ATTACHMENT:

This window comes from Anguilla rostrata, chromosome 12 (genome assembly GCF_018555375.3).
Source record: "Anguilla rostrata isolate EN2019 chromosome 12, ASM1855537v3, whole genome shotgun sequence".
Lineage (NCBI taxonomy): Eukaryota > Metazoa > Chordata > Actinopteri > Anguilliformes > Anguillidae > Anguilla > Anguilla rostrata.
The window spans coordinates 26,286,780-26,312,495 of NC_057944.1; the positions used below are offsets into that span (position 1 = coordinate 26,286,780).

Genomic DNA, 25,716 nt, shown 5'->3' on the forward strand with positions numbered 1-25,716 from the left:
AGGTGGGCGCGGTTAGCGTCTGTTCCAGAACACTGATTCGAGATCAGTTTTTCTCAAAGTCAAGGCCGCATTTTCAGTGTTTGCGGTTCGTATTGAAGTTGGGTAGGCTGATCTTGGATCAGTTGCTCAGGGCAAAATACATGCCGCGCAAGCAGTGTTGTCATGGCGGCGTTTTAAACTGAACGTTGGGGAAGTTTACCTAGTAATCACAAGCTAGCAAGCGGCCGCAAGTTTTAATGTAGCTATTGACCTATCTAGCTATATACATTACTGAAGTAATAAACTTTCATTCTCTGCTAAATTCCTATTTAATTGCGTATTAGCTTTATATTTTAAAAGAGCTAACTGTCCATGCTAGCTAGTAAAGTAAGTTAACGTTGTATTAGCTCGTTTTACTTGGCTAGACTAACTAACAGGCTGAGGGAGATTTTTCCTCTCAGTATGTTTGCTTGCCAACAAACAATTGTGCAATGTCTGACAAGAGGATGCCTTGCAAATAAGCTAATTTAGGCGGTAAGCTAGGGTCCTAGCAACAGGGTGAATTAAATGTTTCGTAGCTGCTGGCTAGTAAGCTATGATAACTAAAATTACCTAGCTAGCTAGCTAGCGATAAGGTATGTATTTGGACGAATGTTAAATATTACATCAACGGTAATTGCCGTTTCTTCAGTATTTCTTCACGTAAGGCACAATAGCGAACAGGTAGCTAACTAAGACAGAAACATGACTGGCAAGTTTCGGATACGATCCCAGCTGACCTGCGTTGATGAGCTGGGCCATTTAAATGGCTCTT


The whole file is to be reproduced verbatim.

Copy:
This window comes from Anguilla rostrata, chromosome 12 (genome assembly GCF_018555375.3).
Source record: "Anguilla rostrata isolate EN2019 chromosome 12, ASM1855537v3, whole genome shotgun sequence".
Lineage (NCBI taxonomy): Eukaryota > Metazoa > Chordata > Actinopteri > Anguilliformes > Anguillidae > Anguilla > Anguilla rostrata.
The window spans coordinates 26,286,780-26,312,495 of NC_057944.1; the positions used below are offsets into that span (position 1 = coordinate 26,286,780).

Genomic DNA, 25,716 nt, shown 5'->3' on the forward strand with positions numbered 1-25,716 from the left:
AGGTGGGCGCGGTTAGCGTCTGTTCCAGAACACTGATTCGAGATCAGTTTTTCTCAAAGTCAAGGCCGCATTTTCAGTGTTTGCGGTTCGTATTGAAGTTGGGTAGGCTGATCTTGGATCAGTTGCTCAGGGCAAAATACATGCCGCGCAAGCAGTGTTGTCATGGCGGCGTTTTAAACTGAACGTTGGGGAAGTTTACCTAGTAATCACAAGCTAGCAAGCGGCCGCAAGTTTTAATGTAGCTATTGACCTATCTAGCTATATACATTACTGAAGTAATAAACTTTCATTCTCTGCTAAATTCCTATTTAATTGCGTATTAGCTTTATATTTTAAAAGAGCTAACTGTCCATGCTAGCTAGTAAAGTAAGTTAACGTTGTATTAGCTCGTTTTACTTGGCTAGACTAACTAACAGGCTGAGGGAGATTTTTCCTCTCAGTATGTTTGCTTGCCAACAAACAATTGTGCAATGTCTGACAAGAGGATGCCTTGCAAATAAGCTAATTTAGGCGGTAAGCTAGGGTCCTAGCAACAGGGTGAATTAAATGTTTCGTAGCTGCTGGCTAGTAAGCTATGATAACTAAAATTACCTAGCTAGCTAGCTAGCGATAAGGTATGTATTTGGACGAATGTTAAATATTACATCAACGGTAATTGCCGTTTCTTCAGTATTTCTTCACGTAAGGCACAATAGCGAACAGGTAGCTAACTAAGACAGAAACATGACTGGCAAGTTTCGGATACGATCCCAGCTGACCTGCGTTGATGAGCTGGGCCATTTAAATGGCTCTT